Before Donald Trump was elected president, there were signs that the United States was progressing towards greater freedoms and protections for LGBTQIA+ Americans. In 2011, President Barack Obama ended the homophobic and transphobic “Don’t Ask, Don’t Tell” policy that had stopped over two million people from serving openly in the military. Towards the end of his presidency, Obama also commuted the sentence of former intelligence analyst and army soldier, Chelsea Manning. Manning was initially sentenced to 35 years in prison for violating the Espionage Act, amongst other offenses, but instead only served seven years. An open trans woman, Manning was released on May 22nd, 2017 – the International Day Against Homophobia And Transphobia.
Trump’s decision to ban transgender service members is a regressive move that is deeply upsetting for the LGBTQIA+ community, returning us to a time when we had to hide in fear of losing our jobs.
He is inciting a culture war and attacking the transgender community as a whole, a community he said he would protect as president. In three tweets, Trump announced this ban, citing that medical costs for transgender people in the military would be disruptive despite these costs amounting to no more than a small fraction of a colossal budget – between $2.4 million and $8.4 million which is only a 0.13 percent increase in healthcare spending. (Not to mention, the military would spend FIVE TIMES as much money on Viagra than it would on trans health care).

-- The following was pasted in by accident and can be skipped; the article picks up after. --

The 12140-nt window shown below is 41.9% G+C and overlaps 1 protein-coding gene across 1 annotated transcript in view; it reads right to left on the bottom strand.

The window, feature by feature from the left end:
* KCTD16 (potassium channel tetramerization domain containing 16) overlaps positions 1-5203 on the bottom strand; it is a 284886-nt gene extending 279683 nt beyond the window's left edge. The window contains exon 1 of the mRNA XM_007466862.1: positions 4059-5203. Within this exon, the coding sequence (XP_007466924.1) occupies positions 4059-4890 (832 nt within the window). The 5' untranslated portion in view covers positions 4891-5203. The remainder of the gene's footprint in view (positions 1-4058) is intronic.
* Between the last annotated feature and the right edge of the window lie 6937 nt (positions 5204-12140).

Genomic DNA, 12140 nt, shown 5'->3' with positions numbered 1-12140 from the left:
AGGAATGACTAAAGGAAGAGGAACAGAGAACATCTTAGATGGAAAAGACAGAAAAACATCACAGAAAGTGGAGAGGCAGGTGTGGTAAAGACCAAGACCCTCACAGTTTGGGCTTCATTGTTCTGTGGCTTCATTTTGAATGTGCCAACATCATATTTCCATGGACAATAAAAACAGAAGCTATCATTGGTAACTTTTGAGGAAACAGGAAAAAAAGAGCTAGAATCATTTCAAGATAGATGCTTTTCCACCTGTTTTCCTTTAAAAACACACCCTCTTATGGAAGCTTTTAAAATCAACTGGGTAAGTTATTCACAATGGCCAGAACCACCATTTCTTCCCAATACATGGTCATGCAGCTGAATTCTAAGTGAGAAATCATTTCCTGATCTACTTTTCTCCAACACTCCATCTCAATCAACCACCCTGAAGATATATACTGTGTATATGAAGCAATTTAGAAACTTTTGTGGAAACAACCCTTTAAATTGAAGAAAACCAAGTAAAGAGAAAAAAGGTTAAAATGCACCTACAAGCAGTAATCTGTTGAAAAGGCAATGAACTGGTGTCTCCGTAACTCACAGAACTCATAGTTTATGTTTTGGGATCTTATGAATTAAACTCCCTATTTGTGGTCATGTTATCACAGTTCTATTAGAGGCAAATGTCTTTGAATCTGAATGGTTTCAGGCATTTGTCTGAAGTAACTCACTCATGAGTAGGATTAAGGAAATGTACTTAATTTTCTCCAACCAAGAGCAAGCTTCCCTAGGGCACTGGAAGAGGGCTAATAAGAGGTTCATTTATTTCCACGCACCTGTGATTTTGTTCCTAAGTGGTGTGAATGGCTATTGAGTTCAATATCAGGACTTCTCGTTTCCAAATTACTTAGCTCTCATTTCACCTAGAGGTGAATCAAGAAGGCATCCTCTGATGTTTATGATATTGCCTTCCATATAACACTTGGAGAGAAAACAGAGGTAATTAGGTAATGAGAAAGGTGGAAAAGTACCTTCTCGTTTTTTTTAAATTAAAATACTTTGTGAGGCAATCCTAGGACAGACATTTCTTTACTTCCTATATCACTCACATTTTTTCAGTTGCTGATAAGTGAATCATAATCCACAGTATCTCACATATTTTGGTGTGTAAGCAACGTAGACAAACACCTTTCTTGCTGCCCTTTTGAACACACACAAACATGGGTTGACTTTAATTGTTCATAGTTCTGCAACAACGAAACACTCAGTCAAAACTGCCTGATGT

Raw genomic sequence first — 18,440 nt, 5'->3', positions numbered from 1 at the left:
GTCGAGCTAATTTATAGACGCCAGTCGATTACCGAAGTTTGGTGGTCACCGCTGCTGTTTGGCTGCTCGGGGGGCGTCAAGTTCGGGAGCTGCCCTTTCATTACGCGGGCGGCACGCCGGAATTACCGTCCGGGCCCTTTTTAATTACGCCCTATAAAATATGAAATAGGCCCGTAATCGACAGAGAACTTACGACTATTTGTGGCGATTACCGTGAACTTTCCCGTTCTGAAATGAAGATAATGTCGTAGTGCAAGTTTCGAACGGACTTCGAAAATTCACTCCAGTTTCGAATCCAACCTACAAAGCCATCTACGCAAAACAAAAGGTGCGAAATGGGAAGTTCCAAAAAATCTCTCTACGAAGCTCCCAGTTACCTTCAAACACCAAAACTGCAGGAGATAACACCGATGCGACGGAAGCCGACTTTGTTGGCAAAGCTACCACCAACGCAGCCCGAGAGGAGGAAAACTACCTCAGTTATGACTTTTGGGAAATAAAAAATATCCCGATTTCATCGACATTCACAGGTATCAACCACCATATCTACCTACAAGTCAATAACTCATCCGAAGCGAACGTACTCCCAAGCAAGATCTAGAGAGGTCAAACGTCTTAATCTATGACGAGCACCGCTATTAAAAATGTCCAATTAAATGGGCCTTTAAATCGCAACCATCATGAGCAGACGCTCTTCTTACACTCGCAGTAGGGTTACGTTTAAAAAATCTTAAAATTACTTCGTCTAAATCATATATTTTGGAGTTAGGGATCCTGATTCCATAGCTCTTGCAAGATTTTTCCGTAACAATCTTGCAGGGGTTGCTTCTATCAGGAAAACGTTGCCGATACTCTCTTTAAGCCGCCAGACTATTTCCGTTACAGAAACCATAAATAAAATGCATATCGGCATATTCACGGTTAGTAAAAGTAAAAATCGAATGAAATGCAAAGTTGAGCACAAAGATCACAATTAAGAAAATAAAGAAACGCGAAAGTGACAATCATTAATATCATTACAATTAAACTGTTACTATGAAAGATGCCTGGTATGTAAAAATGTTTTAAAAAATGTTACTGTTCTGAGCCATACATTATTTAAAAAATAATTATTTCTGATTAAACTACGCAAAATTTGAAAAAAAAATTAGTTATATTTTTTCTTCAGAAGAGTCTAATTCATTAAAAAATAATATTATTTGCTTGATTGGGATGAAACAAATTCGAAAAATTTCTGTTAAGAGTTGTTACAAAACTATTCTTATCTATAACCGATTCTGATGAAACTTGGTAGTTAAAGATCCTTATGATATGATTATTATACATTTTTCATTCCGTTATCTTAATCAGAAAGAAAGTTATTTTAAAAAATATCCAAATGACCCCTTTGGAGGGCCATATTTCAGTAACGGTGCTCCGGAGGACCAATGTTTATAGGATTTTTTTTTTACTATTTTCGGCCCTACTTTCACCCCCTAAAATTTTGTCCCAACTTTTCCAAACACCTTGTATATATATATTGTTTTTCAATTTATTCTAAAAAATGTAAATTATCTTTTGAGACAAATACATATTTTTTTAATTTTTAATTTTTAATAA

When the supposed leader of the free world makes a direct attack on a marginalized community, especially after their predecessor has set a new progressive precedent, it demonstrates that the current administration governs with oppressive ideology. Moving backwards to a time when government took such a harsh position is unnerving, given that LGBTQA+ people, especially transgender people, face significant discrimination in the workplace and beyond.
If the government that swears to protect you doesn’t believe you should share the same rights and freedoms as others then how can you expect to feel safe?
There is no new rationale, let alone data or studies, to support Trump’s claims that transgender people will disrupt the overall aims of the military. He is making decisions that will have severe consequences for transgender people solely on the basis of discrimination. As countries around the world are making progress in the fight for transgender rights — Canada introduced Bill C-16 that adds gender identity and expression to their human rights code and the UK has moved to allow trans people to change their sex legally without medical diagnosis — the United States is now headed in the opposite direction.
I don’t want to return to the days of “Don’t Ask, Don’t Tell.”
I want to see governments worldwide work towards equality for transgender and nonbinary people by implementing employment programs, instead of taking our jobs away. I want to see legislation passed that protects us from workplace discrimination and celebrates our contributions to society, instead of treating us as a burden and rendering us incapable of participating.
I want Republican political leaders that promise to be pro-LGBTQIA+ to follow through, instead of launching assaults on us.
Whether or not transgender people can serve in the military isn’t even the most troubling issue at hand — it’s the notion that a government will take away rights (that have already been granted) on the basis of opinion instead of fact.
The United States government prides itself on setting an example to others, but is currently demonstrating that human rights are contestable. The government is saying certain demographics are unfit to participate in the workforce due to who they are. It’s a terrifying prospect to consider, and one that I don’t want to think about for long. Fortunately, the ACLU is already moving to challenge this ban, and hopefully, we will see some action taken soon.
Until then, I hope that opposition to Trump’s ban remains strong.